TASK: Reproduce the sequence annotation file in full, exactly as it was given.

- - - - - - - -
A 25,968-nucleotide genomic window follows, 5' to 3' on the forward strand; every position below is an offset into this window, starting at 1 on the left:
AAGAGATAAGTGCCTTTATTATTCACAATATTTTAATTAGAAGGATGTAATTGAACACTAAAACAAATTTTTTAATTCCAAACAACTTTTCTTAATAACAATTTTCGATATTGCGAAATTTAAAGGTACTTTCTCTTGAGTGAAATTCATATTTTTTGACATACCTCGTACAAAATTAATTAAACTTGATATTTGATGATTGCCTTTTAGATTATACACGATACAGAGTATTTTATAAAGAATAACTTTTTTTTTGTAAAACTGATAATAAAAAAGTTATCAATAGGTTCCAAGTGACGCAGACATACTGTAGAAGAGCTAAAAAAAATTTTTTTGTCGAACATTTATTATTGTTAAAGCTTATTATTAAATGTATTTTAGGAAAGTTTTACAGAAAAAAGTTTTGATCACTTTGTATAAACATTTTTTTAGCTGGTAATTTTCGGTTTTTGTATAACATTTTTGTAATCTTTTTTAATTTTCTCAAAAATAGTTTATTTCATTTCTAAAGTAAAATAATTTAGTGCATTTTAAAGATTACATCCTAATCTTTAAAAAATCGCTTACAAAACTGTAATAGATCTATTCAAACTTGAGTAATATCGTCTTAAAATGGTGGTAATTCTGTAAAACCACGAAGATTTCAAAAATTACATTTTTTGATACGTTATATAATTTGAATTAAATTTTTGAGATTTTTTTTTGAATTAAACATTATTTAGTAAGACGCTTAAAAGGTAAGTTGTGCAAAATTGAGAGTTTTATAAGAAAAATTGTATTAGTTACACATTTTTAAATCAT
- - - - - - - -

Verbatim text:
A 25,968-nucleotide genomic window follows, 5' to 3' on the forward strand; every position below is an offset into this window, starting at 1 on the left:
AAGAGATAAGTGCCTTTATTATTCACAATATTTTAATTAGAAGGATGTAATTGAACACTAAAACAAATTTTTTAATTCCAAACAACTTTTCTTAATAACAATTTTCGATATTGCGAAATTTAAAGGTACTTTCTCTTGAGTGAAATTCATATTTTTTGACATACCTCGTACAAAATTAATTAAACTTGATATTTGATGATTGCCTTTTAGATTATACACGATACAGAGTATTTTATAAAGAATAACTTTTTTTTTGTAAAACTGATAATAAAAAAGTTATCAATAGGTTCCAAGTGACGCAGACATACTGTAGAAGAGCTAAAAAAAATTTTTTTGTCGAACATTTATTATTGTTAAAGCTTATTATTAAATGTATTTTAGGAAAGTTTTACAGAAAAAAGTTTTGATCACTTTGTATAAACATTTTTTTAGCTGGTAATTTTCGGTTTTTGTATAACATTTTTGTAATCTTTTTTAATTTTCTCAAAAATAGTTTATTTCATTTCTAAAGTAAAATAATTTAGTGCATTTTAAAGATTACATCCTAATCTTTAAAAAATCGCTTACAAAACTGTAATAGATCTATTCAAACTTGAGTAATATCGTCTTAAAATGGTGGTAATTCTGTAAAACCACGAAGATTTCAAAAATTACATTTTTTGATACGTTATATAATTTGAATTAAATTTTTGAGATTTTTTTTTGAATTAAACATTATTTAGTAAGACGCTTAAAAGGTAAGTTGTGCAAAATTGAGAGTTTTATAAGAAAAATTGTATTAGTTACACATTTTTAAATCAT